Tim Cook (right), chief executive officer of Apple Inc., addresses an audience question during the recent Utah Tech Tour, organized by U.S. Sen. Orrin Hatch, R-Utah (left), in Salt Lake City. Cook also was the keynote speaker the same night at the Utah Technology Council’s Hall of Fame gala. Photo courtesy of Sen. Hatch’s Office.
Be first to market, or wait to see what the market really wants?
It’s a conundrum faced by many entrepreneurs with a new product or service. And the leader of one of the world’s top companies has some advice: Either one works.
Speaking at a pair of technology events recently in Salt Lake City, Tim Cook, chief executive officer of Apple Inc., said entrepreneurs are faced with a choice of three objectives: Be best, be first or make the most.
“Sometimes, the sun and the moon line up and you can be the best, the first and have the most,” he said to a crowd of over 1,000 at the Utah Tech Tour, organized by U.S. Sen. Orrin Hatch, R-Utah. “But rarely does that happen and you should never, ever, base success or failure on hitting on all three of those, in my view. So, as an entrepreneur, I would encourage you to pick one and then go for it, whatever it is.”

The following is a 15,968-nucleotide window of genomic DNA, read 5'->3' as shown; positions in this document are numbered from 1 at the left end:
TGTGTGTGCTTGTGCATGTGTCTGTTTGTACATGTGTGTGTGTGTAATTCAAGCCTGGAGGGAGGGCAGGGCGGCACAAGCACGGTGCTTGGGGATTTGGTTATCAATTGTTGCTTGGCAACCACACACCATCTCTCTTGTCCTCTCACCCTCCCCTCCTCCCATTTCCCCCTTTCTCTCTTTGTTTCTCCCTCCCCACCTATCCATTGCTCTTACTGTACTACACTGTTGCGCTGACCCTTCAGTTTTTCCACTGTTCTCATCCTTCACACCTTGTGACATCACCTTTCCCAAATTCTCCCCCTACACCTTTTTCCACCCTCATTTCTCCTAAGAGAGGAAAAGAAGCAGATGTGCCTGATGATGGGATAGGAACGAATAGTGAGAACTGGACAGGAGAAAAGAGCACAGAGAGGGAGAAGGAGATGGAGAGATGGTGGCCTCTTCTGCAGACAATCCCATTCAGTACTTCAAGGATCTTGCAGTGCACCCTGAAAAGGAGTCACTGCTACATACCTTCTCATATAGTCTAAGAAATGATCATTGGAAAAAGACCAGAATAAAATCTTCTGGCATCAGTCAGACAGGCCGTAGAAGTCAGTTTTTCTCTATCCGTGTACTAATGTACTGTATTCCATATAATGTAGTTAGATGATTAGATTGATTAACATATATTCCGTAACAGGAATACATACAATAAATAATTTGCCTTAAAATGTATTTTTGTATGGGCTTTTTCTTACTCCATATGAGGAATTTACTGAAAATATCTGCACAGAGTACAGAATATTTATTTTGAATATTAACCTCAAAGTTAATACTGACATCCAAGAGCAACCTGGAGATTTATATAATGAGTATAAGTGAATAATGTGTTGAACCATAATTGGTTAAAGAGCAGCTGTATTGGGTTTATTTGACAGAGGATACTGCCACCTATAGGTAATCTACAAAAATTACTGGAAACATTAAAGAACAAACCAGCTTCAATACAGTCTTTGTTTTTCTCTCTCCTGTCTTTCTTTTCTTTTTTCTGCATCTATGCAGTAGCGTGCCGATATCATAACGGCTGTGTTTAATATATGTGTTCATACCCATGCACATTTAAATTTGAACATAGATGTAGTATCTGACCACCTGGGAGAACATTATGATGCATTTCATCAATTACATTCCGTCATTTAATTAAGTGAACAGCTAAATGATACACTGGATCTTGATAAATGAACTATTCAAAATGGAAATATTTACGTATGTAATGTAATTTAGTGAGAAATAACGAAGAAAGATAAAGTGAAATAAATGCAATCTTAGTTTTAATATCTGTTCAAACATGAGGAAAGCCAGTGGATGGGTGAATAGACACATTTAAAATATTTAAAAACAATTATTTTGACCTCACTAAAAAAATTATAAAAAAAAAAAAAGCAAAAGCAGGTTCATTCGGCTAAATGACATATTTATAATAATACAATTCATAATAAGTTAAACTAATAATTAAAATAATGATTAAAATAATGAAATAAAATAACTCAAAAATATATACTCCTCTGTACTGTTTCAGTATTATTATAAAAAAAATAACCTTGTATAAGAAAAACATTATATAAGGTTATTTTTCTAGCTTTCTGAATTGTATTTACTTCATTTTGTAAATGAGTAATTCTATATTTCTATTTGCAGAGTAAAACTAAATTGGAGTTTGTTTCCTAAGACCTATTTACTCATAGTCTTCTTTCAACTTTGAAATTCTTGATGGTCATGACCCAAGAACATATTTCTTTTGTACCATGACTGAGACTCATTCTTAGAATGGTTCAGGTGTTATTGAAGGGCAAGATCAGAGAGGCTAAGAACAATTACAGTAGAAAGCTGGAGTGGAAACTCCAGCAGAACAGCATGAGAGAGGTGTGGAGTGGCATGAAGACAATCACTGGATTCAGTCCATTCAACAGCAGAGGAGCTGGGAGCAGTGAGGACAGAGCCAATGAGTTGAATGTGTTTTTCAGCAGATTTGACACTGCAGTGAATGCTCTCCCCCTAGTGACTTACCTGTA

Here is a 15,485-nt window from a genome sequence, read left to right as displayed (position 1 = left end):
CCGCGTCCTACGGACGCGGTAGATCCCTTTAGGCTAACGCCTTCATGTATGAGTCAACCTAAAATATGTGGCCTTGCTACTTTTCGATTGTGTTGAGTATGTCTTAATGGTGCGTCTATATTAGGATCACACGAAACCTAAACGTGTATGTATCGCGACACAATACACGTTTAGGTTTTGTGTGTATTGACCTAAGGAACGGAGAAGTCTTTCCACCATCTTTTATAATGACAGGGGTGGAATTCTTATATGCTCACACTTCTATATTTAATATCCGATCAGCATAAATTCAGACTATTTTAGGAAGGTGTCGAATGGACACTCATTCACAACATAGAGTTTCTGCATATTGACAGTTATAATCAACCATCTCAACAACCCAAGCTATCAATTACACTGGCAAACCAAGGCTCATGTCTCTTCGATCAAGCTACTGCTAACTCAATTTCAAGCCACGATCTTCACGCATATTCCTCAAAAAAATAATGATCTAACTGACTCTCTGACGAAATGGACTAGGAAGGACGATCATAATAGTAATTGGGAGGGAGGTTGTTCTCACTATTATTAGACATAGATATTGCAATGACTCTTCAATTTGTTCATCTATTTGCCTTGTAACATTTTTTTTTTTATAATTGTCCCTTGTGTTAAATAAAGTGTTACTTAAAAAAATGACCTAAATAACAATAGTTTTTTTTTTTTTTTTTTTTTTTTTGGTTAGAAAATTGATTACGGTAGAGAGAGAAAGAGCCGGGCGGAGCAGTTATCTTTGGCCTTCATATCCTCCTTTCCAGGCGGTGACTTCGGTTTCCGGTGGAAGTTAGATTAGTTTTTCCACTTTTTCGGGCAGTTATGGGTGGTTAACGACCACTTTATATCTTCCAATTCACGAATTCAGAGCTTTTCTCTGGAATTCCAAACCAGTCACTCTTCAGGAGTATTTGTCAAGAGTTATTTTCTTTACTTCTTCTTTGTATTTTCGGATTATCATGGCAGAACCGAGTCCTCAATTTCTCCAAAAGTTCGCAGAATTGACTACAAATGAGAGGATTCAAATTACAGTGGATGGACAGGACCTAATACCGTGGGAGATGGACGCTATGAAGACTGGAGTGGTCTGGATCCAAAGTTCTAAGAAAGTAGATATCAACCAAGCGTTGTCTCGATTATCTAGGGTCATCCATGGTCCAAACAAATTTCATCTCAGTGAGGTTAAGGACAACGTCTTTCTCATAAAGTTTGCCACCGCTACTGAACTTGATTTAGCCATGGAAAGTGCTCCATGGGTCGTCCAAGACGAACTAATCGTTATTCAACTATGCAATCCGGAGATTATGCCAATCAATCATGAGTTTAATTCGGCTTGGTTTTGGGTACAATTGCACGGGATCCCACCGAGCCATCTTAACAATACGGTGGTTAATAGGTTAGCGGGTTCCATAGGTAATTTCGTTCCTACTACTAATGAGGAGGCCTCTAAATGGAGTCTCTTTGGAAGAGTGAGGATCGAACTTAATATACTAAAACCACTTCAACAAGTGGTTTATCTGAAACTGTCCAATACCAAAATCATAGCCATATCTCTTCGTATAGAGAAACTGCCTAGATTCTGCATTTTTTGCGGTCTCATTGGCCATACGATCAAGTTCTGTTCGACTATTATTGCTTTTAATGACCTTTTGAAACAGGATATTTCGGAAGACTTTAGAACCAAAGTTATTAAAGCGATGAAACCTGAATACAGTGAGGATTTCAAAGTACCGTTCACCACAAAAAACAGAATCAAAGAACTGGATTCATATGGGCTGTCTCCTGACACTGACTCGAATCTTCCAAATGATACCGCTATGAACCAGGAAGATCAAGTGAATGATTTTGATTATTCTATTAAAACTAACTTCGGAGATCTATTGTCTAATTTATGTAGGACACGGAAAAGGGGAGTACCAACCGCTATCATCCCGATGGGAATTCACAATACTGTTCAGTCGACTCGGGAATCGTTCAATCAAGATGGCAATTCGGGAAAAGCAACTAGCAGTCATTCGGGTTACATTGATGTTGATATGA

Cook noted that Apple considers being the best the most important objective.
“It trumps the other two, by far,” he said. “However, for other companies, some companies might look at that and say, ‘No, for me, being first is the most important.’ I think the key thing is to decide, so that you have a ‘North Star.’”
Apple, he noted, did not produce the first MP3 player but it’s iPod was the first modern one. The same was true for smartphones and tablets.
“So for us, our North Star is making the best products to really enrich people’s lives. And if we can’t do those, we pass,” he said. “And it doesn’t bother us that we’re second, third, fourth or fifth if we still have the best. We don’t feel embarrassed because it took us longer to get it right.”
The idea of focusing on the best products came from the late Steve Jobs, Apple’s co-founder, chairman and chief executive officer, Cook said, adding that Jobs insisted that the products not just be great but instead “insanely great.”